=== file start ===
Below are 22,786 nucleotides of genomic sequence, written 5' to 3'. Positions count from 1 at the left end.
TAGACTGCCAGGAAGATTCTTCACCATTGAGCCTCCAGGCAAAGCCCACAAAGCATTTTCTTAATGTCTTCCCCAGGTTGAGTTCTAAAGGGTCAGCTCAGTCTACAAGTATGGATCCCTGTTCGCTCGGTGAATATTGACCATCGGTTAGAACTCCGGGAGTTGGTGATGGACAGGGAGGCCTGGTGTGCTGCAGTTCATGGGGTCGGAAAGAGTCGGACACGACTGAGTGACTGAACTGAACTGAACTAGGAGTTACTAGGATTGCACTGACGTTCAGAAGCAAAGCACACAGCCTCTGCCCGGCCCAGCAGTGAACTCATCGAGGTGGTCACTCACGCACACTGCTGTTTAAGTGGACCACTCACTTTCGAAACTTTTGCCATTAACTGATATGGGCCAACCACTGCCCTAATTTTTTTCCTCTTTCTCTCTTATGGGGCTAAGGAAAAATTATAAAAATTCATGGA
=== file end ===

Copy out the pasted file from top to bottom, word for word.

Below are 22,786 nucleotides of genomic sequence, written 5' to 3'. Positions count from 1 at the left end.
TAGACTGCCAGGAAGATTCTTCACCATTGAGCCTCCAGGCAAAGCCCACAAAGCATTTTCTTAATGTCTTCCCCAGGTTGAGTTCTAAAGGGTCAGCTCAGTCTACAAGTATGGATCCCTGTTCGCTCGGTGAATATTGACCATCGGTTAGAACTCCGGGAGTTGGTGATGGACAGGGAGGCCTGGTGTGCTGCAGTTCATGGGGTCGGAAAGAGTCGGACACGACTGAGTGACTGAACTGAACTGAACTAGGAGTTACTAGGATTGCACTGACGTTCAGAAGCAAAGCACACAGCCTCTGCCCGGCCCAGCAGTGAACTCATCGAGGTGGTCACTCACGCACACTGCTGTTTAAGTGGACCACTCACTTTCGAAACTTTTGCCATTAACTGATATGGGCCAACCACTGCCCTAATTTTTTTCCTCTTTCTCTCTTATGGGGCTAAGGAAAAATTATAAAAATTCATGGA